30. “Celebration” (Season 1, Episode 1)

“It gets really good around the sixth episode.” So goes a Royhead trying to convince their friends to watch Succession, but the characterizations of the Roy family and those around them were already so rich in the pilot (no pun intended). Take Tom’s painfully desperate interaction with Logan, in which the Midwestern fish out of water tries to impress his multibillionaire future father-in-law with a Patek Philippe watch. So much is established about Tom’s obsequious relationship with Logan, and the Roy family at large, in just a simple interaction: “Every time you look at it, it tells you exactly how rich you are,” Tom cringingly says of the watch. “That’s very funny,” Logan replies coldly. “Did you rehearse that?”

While some plotlines established in “Celebration” didn’t amount to much, like Logan attempting to give Marcia two seats on Waystar’s board and Roman maybe sorta having a wife and kid, others loomed long after the first hour. Kendall’s pursuit of Vaulter memorably pays off in Season 2, when he shutters the company and takes a loogie to the face, and, of course, Logan’s stroke incites all of the backstabs and power plays we’ve come to love about the merciless capitalists. “Celebration” is littered with plenty of other indelible images, like Greg vomiting through the eyeholes of a mascot suit, Connor’s sourdough starter, and the Roys casually choppering to a family softball game. But it was the seeds planted for the high-stakes drama to come that kept us watching, even before the sixth episode. —Julianna Ress

29. “Rehearsal” (Season 4, Episode 2)

It is tremendously eerie to revisit this episode now with the knowledge that it’s the last one Logan will survive: his last unhinged pep talk (“YOU’RE FUCKING PIRATES”), his last heartless backroom machination (advising Tom on the finer points of picking a divorce attorney), his last devastating face-to-face putdown of his children (“I love you, but you are not serious people”). As chaotic and combative an environment as “Rehearsal” might depict—Logan roaming the ATN floor “like Jaws if everyone worked for Jaws” in Greg’s immortal phrase, the GoJo acquisition a fraught moving target, Connor’s wedding in grave peril—this is the relative peace and normalcy that Logan’s death will shatter forever. But in real time (and even now), Connor is your MVP. “I don’t need love,” he tells his half-siblings with a crushingly sad sense of true pride. “It’s like a superpower.” But in timeless Connor fashion, the sadness of that moment will be crushed in turn by the sadness to come. —Rob Harvilla

28. “Mass in Time of War” (Season 3, Episode 2)

After Logan declares that he’ll go “beast” on Kendall in the Season 3 premiere, “Mass in Time of War” slows down the proceedings. With the Roy siblings slowly trickling into Kendall’s post–press conference lair—which is also the home of his ex-wife—it’s an episode that mostly consists of talking and subtle maneuvering. Succession does not contain many scenes in which the Roy siblings truly level with each other, but “Mass in Time of War” is full of them; the conclave in Sophie’s bedroom is the precursor to Season 4’s karaoke room. But even as they approach honesty, multiple things are happening behind every word Kendall, Roman, and Shiv say: Ken’s “plastic Jesus” routine is nothing more than another grab at the throne; Roman is interfacing with Logan and Gerri, doing recon on his brother and his sister; and Shiv is, as always, keeping her options open.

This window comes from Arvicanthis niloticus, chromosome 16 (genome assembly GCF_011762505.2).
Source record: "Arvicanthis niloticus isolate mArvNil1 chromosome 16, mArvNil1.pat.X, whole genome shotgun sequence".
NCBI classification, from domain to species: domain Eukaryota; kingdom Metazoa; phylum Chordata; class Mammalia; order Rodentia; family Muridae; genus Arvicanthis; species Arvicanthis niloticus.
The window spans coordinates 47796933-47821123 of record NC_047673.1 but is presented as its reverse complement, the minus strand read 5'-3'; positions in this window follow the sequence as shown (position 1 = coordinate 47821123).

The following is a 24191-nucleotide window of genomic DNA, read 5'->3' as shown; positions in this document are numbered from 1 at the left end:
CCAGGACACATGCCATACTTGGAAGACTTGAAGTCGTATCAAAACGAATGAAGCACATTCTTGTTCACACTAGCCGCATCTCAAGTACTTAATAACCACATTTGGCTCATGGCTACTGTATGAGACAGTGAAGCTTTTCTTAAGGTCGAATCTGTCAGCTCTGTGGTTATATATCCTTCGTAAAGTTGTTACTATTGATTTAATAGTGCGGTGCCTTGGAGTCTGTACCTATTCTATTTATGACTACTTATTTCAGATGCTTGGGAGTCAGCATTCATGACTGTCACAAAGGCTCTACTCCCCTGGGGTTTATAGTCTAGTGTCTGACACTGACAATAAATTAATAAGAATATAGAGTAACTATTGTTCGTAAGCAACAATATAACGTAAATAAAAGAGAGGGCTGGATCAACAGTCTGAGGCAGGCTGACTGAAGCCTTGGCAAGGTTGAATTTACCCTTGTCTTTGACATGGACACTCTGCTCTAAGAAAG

There’s a blissful sliver of time when you think that Kendall’s overture is going to be successful—that he’s actually going to convince his brothers and sister to join him in taking down their dad. And then the donuts arrive. With a box of pastries, Logan successfully divides his children once again, like he’s done so many times before. History goes on. —Andrew Gruttadaro

27. “Pre-Nuptial” (Season 1, Episode 9)

With the Emmy-winning Season 1 Succession finale being the episode that solidified the series’ excellence, Season 1’s penultimate episode gave it a lot of fat to chew on. First off, we’re getting ready for Shiv and Tom’s wedding! Everything is fine; it’d be even better if their previous conquests (Nate Sofrelli and Tabitha, respectively) weren’t around. It’d also help if Kendall weren’t railing lines of coke ever, but he really shouldn’t be out of his mind at a function where he’s around family while trying to conduct business. He’s not even that good; you’d think he’d want to keep a level head while conducting business!

This episode really has it all: Greg seeing shit he shouldn’t be seeing, Caroline Collingwood seeking out toes to stomp on, and even a plan to take over the company on the same day as Shiv’s wedding! It’s like the Roy family waits for the holidays to screw everything up. —khal

26. “Sad Sack Wasp Trap” (Season 1, Episode 4)

What The Ringer’s Justin Sayles calls “The Connor butter episode.” There’s plenty of Succession-y intrigue—Tom is talked out of holding a press conference to disclose the details of the ugly Waystar cruise ship scandal; Kendall tries and fails to force Logan’s hand by planning to publicly announce his father’s retirement—but the evening is about the forgotten Roy sibling. Put in charge of the company’s annual charity event (see: the episode’s title), Connor tries to prove his worth by running the show like it’s a state dinner with world-changing stakes. At one point, he even has a completely unnecessary Bobby Knight–level freakout over the butter on the tables being too cold. (The kitchen staff rightfully ignores his unhinged rant.) Alan Ruck, as usual, does an amazing job playing someone with endless money and no purpose. There’s nothing more pathetic than a man who acts like a king but has no kingdom of his own. —Siegel